The Art of Found Objects: Interviews with Texas Artists

By Robert Craig Bunch | Go to book overview

Margarita Cabrera

Received December 15, 2012
Born 1973, Monterrey, Mexico; lives in El Paso

Figure 21. Margarita Cabrera, John Deere Model #790, 2007
Clay and aluminum, 100" × 60" × 96"

Courtesy of the artist

Art © Margarita Cabrera / Licensed by VAGA, New York, NY

Photograph: Sara Meltzer Gallery, New York, NY

Q In your soft sculptures, what do the sagging forms and dangling thread ends represent? Why have you often incorporated rigid, industrially produced elements into the soft sculptures?

A The pieces have an anthropomorphic feel to them, as I am trying to represent the body of a person both emotionally and physically. The seams and the threads are purposely left exposed to reveal the making process, because in the actual maquiladoras the making and people are so often made invisible, especially to their American consumers.

For some of the rigid pieces, they are left as they would be in the original appliance—such as the glass coffee pot—because these pieces are not produced in the Mexican maquiladoras; they are part of the assemblage. On the other hand, the most toxic parts of the appliances, especially the plastic parts, are made in Mexico.

Q How has the Montessori experience helped shape your approach to making art?

A One important transfer from my Montessori experience is the importance of touch in the learning and making process; there are many lessons to be learned through experience with one physical material. The Montessori experience also comes through in my work in sensitivity to people and the environment.

Q What distinguishes your collaborators and the assistants you sometimes employ?

A Let’s put it this way: assistants are like subcontractors who use their skills to help complete the tasks of a project. Collaborators, on the other hand, are conceptually integrated into the fundamental decision-making and production of a workshop project and its final products.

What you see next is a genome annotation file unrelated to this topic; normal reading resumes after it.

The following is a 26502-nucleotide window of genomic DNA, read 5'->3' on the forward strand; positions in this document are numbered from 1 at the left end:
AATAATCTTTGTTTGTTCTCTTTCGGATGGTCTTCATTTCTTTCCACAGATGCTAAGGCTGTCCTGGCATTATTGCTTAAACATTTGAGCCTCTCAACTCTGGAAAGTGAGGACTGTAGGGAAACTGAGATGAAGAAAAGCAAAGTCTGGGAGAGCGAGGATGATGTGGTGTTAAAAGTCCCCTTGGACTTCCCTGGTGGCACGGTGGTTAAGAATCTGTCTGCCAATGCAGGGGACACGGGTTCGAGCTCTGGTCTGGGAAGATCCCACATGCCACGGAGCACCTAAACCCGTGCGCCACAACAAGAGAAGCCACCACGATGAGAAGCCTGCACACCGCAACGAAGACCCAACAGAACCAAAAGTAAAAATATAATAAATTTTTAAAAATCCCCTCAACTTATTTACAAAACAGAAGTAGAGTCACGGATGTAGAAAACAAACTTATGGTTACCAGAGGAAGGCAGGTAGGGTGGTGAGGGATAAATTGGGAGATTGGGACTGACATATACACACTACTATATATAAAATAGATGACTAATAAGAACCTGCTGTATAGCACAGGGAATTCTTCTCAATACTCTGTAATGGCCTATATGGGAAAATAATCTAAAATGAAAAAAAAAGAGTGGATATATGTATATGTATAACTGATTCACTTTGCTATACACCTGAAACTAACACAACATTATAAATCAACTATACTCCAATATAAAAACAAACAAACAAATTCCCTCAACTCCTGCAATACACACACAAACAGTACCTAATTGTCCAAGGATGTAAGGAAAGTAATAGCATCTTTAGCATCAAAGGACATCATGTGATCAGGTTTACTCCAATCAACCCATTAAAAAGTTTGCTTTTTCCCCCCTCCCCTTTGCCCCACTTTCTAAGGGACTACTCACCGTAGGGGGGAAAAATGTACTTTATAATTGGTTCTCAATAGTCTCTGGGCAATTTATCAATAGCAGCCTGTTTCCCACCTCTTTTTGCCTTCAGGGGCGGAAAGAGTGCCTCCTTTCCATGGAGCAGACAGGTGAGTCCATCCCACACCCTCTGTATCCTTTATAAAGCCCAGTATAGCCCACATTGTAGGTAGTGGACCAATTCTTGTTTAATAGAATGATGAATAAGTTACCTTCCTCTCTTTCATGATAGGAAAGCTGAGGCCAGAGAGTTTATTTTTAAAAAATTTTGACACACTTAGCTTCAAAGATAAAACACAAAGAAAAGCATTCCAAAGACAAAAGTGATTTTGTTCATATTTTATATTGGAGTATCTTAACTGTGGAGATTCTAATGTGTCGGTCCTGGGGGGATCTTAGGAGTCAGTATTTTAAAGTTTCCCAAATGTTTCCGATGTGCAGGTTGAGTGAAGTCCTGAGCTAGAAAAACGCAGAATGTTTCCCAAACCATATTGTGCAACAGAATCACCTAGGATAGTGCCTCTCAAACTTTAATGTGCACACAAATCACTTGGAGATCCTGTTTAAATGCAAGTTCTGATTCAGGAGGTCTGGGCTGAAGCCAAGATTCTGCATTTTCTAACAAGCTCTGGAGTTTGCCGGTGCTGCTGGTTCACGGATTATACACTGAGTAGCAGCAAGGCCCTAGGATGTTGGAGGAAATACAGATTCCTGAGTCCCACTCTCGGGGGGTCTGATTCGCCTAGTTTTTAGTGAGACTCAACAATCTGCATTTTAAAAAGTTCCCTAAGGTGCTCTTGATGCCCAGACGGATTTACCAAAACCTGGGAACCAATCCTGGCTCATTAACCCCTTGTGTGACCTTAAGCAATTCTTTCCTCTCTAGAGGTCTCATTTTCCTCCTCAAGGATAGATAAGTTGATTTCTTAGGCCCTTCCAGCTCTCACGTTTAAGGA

-35-

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The Art of Found Objects: Interviews with Texas Artists
Table of contents

Table of contents

  • Title Page iii
  • Contents vii
  • Acknowledgments ix
  • Introduction 1
  • Margaret Adie 9
  • Helen Altman 12
  • Celia Álvarez Muñoz 14
  • The Art Guys- Michael Galbreth 17
  • Jack Massing 19
  • Frances Bagley 22
  • Karin Broker 25
  • Maureen Brouillette 28
  • Steve Brudniak 31
  • Margarita Cabrera 35
  • Eugene W. R. Campbell Jr 38
  • Danville Chadbourne 40
  • Claire Cusack 46
  • Robert Dampier 48
  • Roberto del Rio 51
  • Martin Delabano 54
  • Vernon Fisher 58
  • Trenton Doyle Hancock 60
  • Vincent Hannemann 62
  • Ann Harithas 66
  • Dana Harper 69
  • Joseph Havel 71
  • Tracy Hicks 73
  • Paul Horn 77
  • Otis Huband 79
  • Christopher Hynes 81
  • Barbara Irwin 83
  • Joy Jenkins 85
  • Norman Kary 89
  • Mimi Kato 93
  • Sharon Kopriva 96
  • Laura Jean Lacy 98
  • Marilyn Lanfear 101
  • Lance Letscher 104
  • Ken Little 106
  • Bert L. Long Jr 111
  • Jesse Lott 115
  • Edward Lane McCartney 117
  • Mary McCleary 121
  • Leila McConnell 124
  • Kelly O’Connor 127
  • Mari Omori 129
  • Kathleen Packlick 131
  • Angelica Paez 134
  • Kevin Parmer 136
  • Forrest Prince 139
  • Russell Prince 142
  • Dario Robleto 144
  • Aaron Roe 147
  • Jonathan Rosenstein 149
  • John Mark Sager 151
  • Joel Sampson 154
  • Ward Sanders 156
  • Luke Savisky 158
  • Kelly Sears 163
  • Al Souza 165
  • Julie Speed 167
  • James Michael Starr 169
  • Henry Stein 173
  • Gary Sweeney 175
  • Cecil Touchon 177
  • Patrick Turk 181
  • Janet L. Waldrop 184
  • Debbie Wetmore 186
  • Steve Wiman 188
  • Sources and Further Reading 191
  • Index 199
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